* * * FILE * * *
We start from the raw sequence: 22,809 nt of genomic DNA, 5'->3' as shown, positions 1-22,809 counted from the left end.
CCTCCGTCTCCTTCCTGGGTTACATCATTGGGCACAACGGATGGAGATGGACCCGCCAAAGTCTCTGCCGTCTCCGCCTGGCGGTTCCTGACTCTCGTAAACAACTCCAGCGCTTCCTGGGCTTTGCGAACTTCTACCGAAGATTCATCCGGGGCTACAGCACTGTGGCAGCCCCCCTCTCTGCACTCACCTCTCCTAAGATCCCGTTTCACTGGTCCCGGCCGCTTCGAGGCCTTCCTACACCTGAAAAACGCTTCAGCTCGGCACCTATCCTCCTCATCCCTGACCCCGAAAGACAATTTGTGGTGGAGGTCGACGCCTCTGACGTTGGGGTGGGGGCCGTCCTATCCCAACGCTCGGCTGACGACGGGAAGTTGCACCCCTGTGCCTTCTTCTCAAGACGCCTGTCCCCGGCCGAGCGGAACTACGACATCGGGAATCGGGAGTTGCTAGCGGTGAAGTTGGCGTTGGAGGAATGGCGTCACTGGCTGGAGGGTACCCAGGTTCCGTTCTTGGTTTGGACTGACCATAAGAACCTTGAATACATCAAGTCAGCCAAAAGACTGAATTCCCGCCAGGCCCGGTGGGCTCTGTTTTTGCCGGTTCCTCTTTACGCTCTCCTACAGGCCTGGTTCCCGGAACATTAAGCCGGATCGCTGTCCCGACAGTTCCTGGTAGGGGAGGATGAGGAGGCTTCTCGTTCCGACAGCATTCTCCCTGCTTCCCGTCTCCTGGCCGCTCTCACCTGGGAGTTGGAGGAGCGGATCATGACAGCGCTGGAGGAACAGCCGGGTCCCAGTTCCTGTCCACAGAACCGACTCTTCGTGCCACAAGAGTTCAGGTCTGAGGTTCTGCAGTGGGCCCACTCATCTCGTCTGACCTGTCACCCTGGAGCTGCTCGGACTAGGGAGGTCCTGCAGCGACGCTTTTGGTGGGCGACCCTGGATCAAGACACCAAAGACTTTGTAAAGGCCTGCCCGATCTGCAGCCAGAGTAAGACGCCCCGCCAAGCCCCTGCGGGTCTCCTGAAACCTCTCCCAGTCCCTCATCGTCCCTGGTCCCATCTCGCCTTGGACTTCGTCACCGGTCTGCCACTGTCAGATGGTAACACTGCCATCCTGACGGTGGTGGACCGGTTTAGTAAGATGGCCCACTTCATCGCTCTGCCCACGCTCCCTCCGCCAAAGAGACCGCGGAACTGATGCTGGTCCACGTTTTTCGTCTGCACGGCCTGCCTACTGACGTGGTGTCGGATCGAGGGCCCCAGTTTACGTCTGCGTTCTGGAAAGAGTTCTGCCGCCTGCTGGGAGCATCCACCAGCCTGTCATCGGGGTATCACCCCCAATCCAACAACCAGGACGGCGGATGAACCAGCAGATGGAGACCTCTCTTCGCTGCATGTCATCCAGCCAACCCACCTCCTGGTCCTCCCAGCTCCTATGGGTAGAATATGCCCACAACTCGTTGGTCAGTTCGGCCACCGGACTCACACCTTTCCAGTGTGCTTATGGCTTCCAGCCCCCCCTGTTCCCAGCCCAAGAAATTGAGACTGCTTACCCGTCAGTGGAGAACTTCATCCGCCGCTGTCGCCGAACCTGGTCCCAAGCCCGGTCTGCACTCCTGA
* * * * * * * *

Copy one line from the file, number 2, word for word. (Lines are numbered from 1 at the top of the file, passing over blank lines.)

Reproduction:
CCTCCGTCTCCTTCCTGGGTTACATCATTGGGCACAACGGATGGAGATGGACCCGCCAAAGTCTCTGCCGTCTCCGCCTGGCGGTTCCTGACTCTCGTAAACAACTCCAGCGCTTCCTGGGCTTTGCGAACTTCTACCGAAGATTCATCCGGGGCTACAGCACTGTGGCAGCCCCCCTCTCTGCACTCACCTCTCCTAAGATCCCGTTTCACTGGTCCCGGCCGCTTCGAGGCCTTCCTACACCTGAAAAACGCTTCAGCTCGGCACCTATCCTCCTCATCCCTGACCCCGAAAGACAATTTGTGGTGGAGGTCGACGCCTCTGACGTTGGGGTGGGGGCCGTCCTATCCCAACGCTCGGCTGACGACGGGAAGTTGCACCCCTGTGCCTTCTTCTCAAGACGCCTGTCCCCGGCCGAGCGGAACTACGACATCGGGAATCGGGAGTTGCTAGCGGTGAAGTTGGCGTTGGAGGAATGGCGTCACTGGCTGGAGGGTACCCAGGTTCCGTTCTTGGTTTGGACTGACCATAAGAACCTTGAATACATCAAGTCAGCCAAAAGACTGAATTCCCGCCAGGCCCGGTGGGCTCTGTTTTTGCCGGTTCCTCTTTACGCTCTCCTACAGGCCTGGTTCCCGGAACATTAAGCCGGATCGCTGTCCCGACAGTTCCTGGTAGGGGAGGATGAGGAGGCTTCTCGTTCCGACAGCATTCTCCCTGCTTCCCGTCTCCTGGCCGCTCTCACCTGGGAGTTGGAGGAGCGGATCATGACAGCGCTGGAGGAACAGCCGGGTCCCAGTTCCTGTCCACAGAACCGACTCTTCGTGCCACAAGAGTTCAGGTCTGAGGTTCTGCAGTGGGCCCACTCATCTCGTCTGACCTGTCACCCTGGAGCTGCTCGGACTAGGGAGGTCCTGCAGCGACGCTTTTGGTGGGCGACCCTGGATCAAGACACCAAAGACTTTGTAAAGGCCTGCCCGATCTGCAGCCAGAGTAAGACGCCCCGCCAAGCCCCTGCGGGTCTCCTGAAACCTCTCCCAGTCCCTCATCGTCCCTGGTCCCATCTCGCCTTGGACTTCGTCACCGGTCTGCCACTGTCAGATGGTAACACTGCCATCCTGACGGTGGTGGACCGGTTTAGTAAGATGGCCCACTTCATCGCTCTGCCCACGCTCCCTCCGCCAAAGAGACCGCGGAACTGATGCTGGTCCACGTTTTTCGTCTGCACGGCCTGCCTACTGACGTGGTGTCGGATCGAGGGCCCCAGTTTACGTCTGCGTTCTGGAAAGAGTTCTGCCGCCTGCTGGGAGCATCCACCAGCCTGTCATCGGGGTATCACCCCCAATCCAACAACCAGGACGGCGGATGAACCAGCAGATGGAGACCTCTCTTCGCTGCATGTCATCCAGCCAACCCACCTCCTGGTCCTCCCAGCTCCTATGGGTAGAATATGCCCACAACTCGTTGGTCAGTTCGGCCACCGGACTCACACCTTTCCAGTGTGCTTATGGCTTCCAGCCCCCCCTGTTCCCAGCCCAAGAAATTGAGACTGCTTACCCGTCAGTGGAGAACTTCATCCGCCGCTGTCGCCGAACCTGGTCCCAAGCCCGGTCTGCACTCCTGA